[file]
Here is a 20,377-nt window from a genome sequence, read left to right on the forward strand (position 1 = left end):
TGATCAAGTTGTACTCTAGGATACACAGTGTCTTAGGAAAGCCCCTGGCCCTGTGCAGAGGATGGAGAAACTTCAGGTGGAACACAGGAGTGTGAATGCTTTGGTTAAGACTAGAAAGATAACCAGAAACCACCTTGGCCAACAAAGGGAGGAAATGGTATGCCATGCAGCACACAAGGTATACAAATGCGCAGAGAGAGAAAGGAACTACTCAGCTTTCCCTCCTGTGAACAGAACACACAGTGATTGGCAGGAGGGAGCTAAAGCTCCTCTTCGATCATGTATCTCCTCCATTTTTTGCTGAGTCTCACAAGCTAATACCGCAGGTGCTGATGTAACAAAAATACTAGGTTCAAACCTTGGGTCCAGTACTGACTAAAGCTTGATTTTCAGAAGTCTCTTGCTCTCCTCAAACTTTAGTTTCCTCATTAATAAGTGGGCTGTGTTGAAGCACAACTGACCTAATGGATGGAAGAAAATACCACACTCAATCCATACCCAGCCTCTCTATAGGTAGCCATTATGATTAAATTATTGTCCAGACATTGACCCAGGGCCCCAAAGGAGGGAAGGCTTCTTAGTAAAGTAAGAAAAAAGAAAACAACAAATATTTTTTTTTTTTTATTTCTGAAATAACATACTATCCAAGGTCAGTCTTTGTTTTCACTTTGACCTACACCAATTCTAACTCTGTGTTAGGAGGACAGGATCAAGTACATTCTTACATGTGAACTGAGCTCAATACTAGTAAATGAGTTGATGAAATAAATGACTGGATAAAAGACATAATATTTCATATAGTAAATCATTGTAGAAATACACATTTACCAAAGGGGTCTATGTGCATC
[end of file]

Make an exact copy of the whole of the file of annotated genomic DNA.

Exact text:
Here is a 20,377-nt window from a genome sequence, read left to right on the forward strand (position 1 = left end):
TGATCAAGTTGTACTCTAGGATACACAGTGTCTTAGGAAAGCCCCTGGCCCTGTGCAGAGGATGGAGAAACTTCAGGTGGAACACAGGAGTGTGAATGCTTTGGTTAAGACTAGAAAGATAACCAGAAACCACCTTGGCCAACAAAGGGAGGAAATGGTATGCCATGCAGCACACAAGGTATACAAATGCGCAGAGAGAGAAAGGAACTACTCAGCTTTCCCTCCTGTGAACAGAACACACAGTGATTGGCAGGAGGGAGCTAAAGCTCCTCTTCGATCATGTATCTCCTCCATTTTTTGCTGAGTCTCACAAGCTAATACCGCAGGTGCTGATGTAACAAAAATACTAGGTTCAAACCTTGGGTCCAGTACTGACTAAAGCTTGATTTTCAGAAGTCTCTTGCTCTCCTCAAACTTTAGTTTCCTCATTAATAAGTGGGCTGTGTTGAAGCACAACTGACCTAATGGATGGAAGAAAATACCACACTCAATCCATACCCAGCCTCTCTATAGGTAGCCATTATGATTAAATTATTGTCCAGACATTGACCCAGGGCCCCAAAGGAGGGAAGGCTTCTTAGTAAAGTAAGAAAAAAGAAAACAACAAATATTTTTTTTTTTTTATTTCTGAAATAACATACTATCCAAGGTCAGTCTTTGTTTTCACTTTGACCTACACCAATTCTAACTCTGTGTTAGGAGGACAGGATCAAGTACATTCTTACATGTGAACTGAGCTCAATACTAGTAAATGAGTTGATGAAATAAATGACTGGATAAAAGACATAATATTTCATATAGTAAATCATTGTAGAAATACACATTTACCAAAGGGGTCTATGTGCATC